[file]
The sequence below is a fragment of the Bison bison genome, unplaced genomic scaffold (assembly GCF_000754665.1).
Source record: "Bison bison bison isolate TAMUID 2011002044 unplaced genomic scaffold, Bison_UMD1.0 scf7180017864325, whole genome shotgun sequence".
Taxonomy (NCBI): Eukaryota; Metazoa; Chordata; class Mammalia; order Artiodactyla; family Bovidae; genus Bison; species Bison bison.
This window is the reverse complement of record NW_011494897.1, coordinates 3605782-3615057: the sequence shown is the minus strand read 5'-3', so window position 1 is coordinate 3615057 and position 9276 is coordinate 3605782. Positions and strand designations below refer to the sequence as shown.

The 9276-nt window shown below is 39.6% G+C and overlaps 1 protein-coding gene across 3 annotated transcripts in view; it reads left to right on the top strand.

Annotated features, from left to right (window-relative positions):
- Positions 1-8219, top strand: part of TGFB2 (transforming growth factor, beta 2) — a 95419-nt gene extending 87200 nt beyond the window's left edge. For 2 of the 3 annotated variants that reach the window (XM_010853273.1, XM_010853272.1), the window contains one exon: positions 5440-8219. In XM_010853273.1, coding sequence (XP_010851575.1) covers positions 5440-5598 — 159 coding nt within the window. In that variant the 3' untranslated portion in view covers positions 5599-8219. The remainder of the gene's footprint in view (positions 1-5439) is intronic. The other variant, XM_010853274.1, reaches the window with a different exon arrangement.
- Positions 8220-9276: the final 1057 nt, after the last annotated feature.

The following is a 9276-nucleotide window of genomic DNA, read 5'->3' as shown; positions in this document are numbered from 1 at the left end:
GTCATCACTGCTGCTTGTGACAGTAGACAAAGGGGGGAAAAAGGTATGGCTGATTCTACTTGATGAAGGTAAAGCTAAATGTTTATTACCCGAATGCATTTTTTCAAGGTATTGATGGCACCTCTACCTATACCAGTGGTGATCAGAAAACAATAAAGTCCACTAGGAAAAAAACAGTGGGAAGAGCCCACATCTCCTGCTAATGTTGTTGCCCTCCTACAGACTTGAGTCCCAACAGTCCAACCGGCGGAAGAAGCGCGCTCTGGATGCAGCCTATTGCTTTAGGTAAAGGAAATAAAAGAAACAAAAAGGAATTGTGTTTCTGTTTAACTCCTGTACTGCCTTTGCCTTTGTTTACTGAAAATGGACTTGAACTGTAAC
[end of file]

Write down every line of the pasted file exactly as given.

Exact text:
The sequence below is a fragment of the Bison bison genome, unplaced genomic scaffold (assembly GCF_000754665.1).
Source record: "Bison bison bison isolate TAMUID 2011002044 unplaced genomic scaffold, Bison_UMD1.0 scf7180017864325, whole genome shotgun sequence".
Taxonomy (NCBI): Eukaryota; Metazoa; Chordata; class Mammalia; order Artiodactyla; family Bovidae; genus Bison; species Bison bison.
This window is the reverse complement of record NW_011494897.1, coordinates 3605782-3615057: the sequence shown is the minus strand read 5'-3', so window position 1 is coordinate 3615057 and position 9276 is coordinate 3605782. Positions and strand designations below refer to the sequence as shown.

The 9276-nt window shown below is 39.6% G+C and overlaps 1 protein-coding gene across 3 annotated transcripts in view; it reads left to right on the top strand.

Annotated features, from left to right (window-relative positions):
- Positions 1-8219, top strand: part of TGFB2 (transforming growth factor, beta 2) — a 95419-nt gene extending 87200 nt beyond the window's left edge. For 2 of the 3 annotated variants that reach the window (XM_010853273.1, XM_010853272.1), the window contains one exon: positions 5440-8219. In XM_010853273.1, coding sequence (XP_010851575.1) covers positions 5440-5598 — 159 coding nt within the window. In that variant the 3' untranslated portion in view covers positions 5599-8219. The remainder of the gene's footprint in view (positions 1-5439) is intronic. The other variant, XM_010853274.1, reaches the window with a different exon arrangement.
- Positions 8220-9276: the final 1057 nt, after the last annotated feature.

The following is a 9276-nucleotide window of genomic DNA, read 5'->3' as shown; positions in this document are numbered from 1 at the left end:
GTCATCACTGCTGCTTGTGACAGTAGACAAAGGGGGGAAAAAGGTATGGCTGATTCTACTTGATGAAGGTAAAGCTAAATGTTTATTACCCGAATGCATTTTTTCAAGGTATTGATGGCACCTCTACCTATACCAGTGGTGATCAGAAAACAATAAAGTCCACTAGGAAAAAAACAGTGGGAAGAGCCCACATCTCCTGCTAATGTTGTTGCCCTCCTACAGACTTGAGTCCCAACAGTCCAACCGGCGGAAGAAGCGCGCTCTGGATGCAGCCTATTGCTTTAGGTAAAGGAAATAAAAGAAACAAAAAGGAATTGTGTTTCTGTTTAACTCCTGTACTGCCTTTGCCTTTGTTTACTGAAAATGGACTTGAACTGTAAC